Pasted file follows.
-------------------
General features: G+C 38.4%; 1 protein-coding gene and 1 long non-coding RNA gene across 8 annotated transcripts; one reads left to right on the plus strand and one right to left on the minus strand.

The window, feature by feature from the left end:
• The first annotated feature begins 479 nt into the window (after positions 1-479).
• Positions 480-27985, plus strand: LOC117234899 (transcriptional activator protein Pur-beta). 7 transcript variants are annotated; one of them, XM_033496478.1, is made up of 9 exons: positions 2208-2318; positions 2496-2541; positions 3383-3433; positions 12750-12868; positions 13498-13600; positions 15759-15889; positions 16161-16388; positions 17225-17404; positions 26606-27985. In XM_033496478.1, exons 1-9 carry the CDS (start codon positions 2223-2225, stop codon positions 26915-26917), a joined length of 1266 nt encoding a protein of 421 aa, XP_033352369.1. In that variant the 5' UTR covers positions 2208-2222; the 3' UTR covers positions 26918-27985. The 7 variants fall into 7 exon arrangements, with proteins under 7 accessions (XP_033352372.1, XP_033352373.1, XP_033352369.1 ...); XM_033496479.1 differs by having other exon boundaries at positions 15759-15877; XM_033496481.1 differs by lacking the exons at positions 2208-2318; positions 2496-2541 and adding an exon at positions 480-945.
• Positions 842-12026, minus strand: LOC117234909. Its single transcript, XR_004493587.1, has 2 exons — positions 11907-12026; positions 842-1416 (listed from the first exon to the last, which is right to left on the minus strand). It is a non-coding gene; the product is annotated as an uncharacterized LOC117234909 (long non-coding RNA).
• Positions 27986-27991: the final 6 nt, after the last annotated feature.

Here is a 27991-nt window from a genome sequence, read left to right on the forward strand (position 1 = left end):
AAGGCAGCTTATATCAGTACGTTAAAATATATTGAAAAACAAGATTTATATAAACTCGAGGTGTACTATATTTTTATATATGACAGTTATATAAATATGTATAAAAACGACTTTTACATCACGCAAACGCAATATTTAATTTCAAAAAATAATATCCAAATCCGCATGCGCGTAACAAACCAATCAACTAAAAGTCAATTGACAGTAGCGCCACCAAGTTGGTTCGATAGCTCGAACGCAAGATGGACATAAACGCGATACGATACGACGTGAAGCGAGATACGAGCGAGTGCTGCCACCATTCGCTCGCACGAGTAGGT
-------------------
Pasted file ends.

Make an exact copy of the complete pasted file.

General features: G+C 38.4%; 1 protein-coding gene and 1 long non-coding RNA gene across 8 annotated transcripts; one reads left to right on the plus strand and one right to left on the minus strand.

The window, feature by feature from the left end:
• The first annotated feature begins 479 nt into the window (after positions 1-479).
• Positions 480-27985, plus strand: LOC117234899 (transcriptional activator protein Pur-beta). 7 transcript variants are annotated; one of them, XM_033496478.1, is made up of 9 exons: positions 2208-2318; positions 2496-2541; positions 3383-3433; positions 12750-12868; positions 13498-13600; positions 15759-15889; positions 16161-16388; positions 17225-17404; positions 26606-27985. In XM_033496478.1, exons 1-9 carry the CDS (start codon positions 2223-2225, stop codon positions 26915-26917), a joined length of 1266 nt encoding a protein of 421 aa, XP_033352369.1. In that variant the 5' UTR covers positions 2208-2222; the 3' UTR covers positions 26918-27985. The 7 variants fall into 7 exon arrangements, with proteins under 7 accessions (XP_033352372.1, XP_033352373.1, XP_033352369.1 ...); XM_033496479.1 differs by having other exon boundaries at positions 15759-15877; XM_033496481.1 differs by lacking the exons at positions 2208-2318; positions 2496-2541 and adding an exon at positions 480-945.
• Positions 842-12026, minus strand: LOC117234909. Its single transcript, XR_004493587.1, has 2 exons — positions 11907-12026; positions 842-1416 (listed from the first exon to the last, which is right to left on the minus strand). It is a non-coding gene; the product is annotated as an uncharacterized LOC117234909 (long non-coding RNA).
• Positions 27986-27991: the final 6 nt, after the last annotated feature.

Here is a 27991-nt window from a genome sequence, read left to right on the forward strand (position 1 = left end):
AAGGCAGCTTATATCAGTACGTTAAAATATATTGAAAAACAAGATTTATATAAACTCGAGGTGTACTATATTTTTATATATGACAGTTATATAAATATGTATAAAAACGACTTTTACATCACGCAAACGCAATATTTAATTTCAAAAAATAATATCCAAATCCGCATGCGCGTAACAAACCAATCAACTAAAAGTCAATTGACAGTAGCGCCACCAAGTTGGTTCGATAGCTCGAACGCAAGATGGACATAAACGCGATACGATACGACGTGAAGCGAGATACGAGCGAGTGCTGCCACCATTCGCTCGCACGAGTAGGT